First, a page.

GetOffYourGas wrote: ↑
Tue Jan 05, 2021 11:47 am
I have been into electric boating since 2011. I use a Torqeedo outboard to power my 22', 1.5 ton sailboat. It can push the boat over 5 knots on still water at full throttle. But the battery will only last 30 minutes or so = 2.5 mile range. I can still go half that speed at 1/8th throttle (due to the nature of displacement boats). So 4 hours at 2.5 knots is 10 miles. This application is a bit different from yours, though.
Thanks for sharing, Gerry. Which Torqeedo model do you have? I tried an ePropulsion Navy 6.0 a few months back, but it wouldn't quite plane the 10-foot inflatable.
I have to add to my requirements:
- unsinkability in some form (a'la Boston Whaler)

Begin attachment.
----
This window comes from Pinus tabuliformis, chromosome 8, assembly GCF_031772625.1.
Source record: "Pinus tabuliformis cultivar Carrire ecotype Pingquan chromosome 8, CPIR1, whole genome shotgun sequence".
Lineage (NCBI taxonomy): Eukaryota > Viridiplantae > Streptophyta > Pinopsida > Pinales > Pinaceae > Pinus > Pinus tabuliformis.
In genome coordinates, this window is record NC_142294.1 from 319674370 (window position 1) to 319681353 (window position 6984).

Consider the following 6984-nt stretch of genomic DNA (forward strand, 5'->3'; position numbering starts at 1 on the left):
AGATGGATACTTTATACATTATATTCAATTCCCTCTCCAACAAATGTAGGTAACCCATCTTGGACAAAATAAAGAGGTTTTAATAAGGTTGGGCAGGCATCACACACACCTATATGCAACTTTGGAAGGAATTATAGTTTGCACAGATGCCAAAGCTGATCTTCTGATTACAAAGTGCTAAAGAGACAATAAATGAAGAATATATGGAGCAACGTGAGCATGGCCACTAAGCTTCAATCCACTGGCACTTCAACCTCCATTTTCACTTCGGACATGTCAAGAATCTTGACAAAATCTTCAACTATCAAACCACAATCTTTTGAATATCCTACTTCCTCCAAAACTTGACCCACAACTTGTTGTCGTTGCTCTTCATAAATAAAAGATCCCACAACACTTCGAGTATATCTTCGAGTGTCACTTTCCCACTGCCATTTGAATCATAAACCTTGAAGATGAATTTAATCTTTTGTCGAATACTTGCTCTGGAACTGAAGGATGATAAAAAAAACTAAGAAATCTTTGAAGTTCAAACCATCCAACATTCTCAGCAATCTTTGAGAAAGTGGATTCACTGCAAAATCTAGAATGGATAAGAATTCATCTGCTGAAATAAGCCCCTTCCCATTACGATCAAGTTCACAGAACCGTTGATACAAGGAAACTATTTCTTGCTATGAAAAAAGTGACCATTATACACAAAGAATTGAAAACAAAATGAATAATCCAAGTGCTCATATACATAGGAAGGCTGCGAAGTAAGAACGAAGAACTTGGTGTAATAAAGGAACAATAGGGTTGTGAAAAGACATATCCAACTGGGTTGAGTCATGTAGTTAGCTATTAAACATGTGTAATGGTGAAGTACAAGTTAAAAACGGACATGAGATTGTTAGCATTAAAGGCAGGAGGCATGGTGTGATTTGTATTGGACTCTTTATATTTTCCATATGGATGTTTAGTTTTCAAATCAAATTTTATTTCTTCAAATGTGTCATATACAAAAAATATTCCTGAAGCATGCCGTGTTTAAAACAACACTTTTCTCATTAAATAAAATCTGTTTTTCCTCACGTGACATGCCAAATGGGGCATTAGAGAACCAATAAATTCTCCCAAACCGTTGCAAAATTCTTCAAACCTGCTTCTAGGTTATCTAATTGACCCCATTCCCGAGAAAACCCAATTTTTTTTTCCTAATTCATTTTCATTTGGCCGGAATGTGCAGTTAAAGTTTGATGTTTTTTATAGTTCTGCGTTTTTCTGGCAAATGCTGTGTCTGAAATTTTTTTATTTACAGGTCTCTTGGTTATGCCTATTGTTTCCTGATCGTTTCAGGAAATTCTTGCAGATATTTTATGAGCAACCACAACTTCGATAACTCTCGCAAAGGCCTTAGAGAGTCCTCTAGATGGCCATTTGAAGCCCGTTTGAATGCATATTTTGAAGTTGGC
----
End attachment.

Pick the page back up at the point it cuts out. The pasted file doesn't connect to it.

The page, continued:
- steering wheel
As with all my requirements, a certain amount of trade-off is acceptable.
The 'hull speed' issue is an interesting one. There are lots of examples of certain hull configurations exceeding what should be the 'hull speed' limit for their length. Usually these are multi-hull configurations (catamaran is typical), with very long/narrow hulls. Think Hobie-Cat. Short of hydrofoil boats, which don't seem practical for my application, this approach would seem to be the most effective in allowing decent speed with less power that a typical monohull configuration would require.
Regarding boating costs, yes they can be high. I was able to get into last year ('starter boat') for under $2K, and even including additions along the way (like the 2.2kW motor), I stayed under $3K. (This doesn't include the batteries, as I use those for other things.) A lot of the cost of boating can come from fuel costs, and electric boating sidesteps much of that. For this next level of boating, I'm budgeting about as much as my Leaf cost ($15K)
I'll just get these out of the way now:
- "A boat is a hole in the water into which you pour money."
- "The two happiest days in a boat owner’s life: the day you buy the boat, and the day you sell the boat."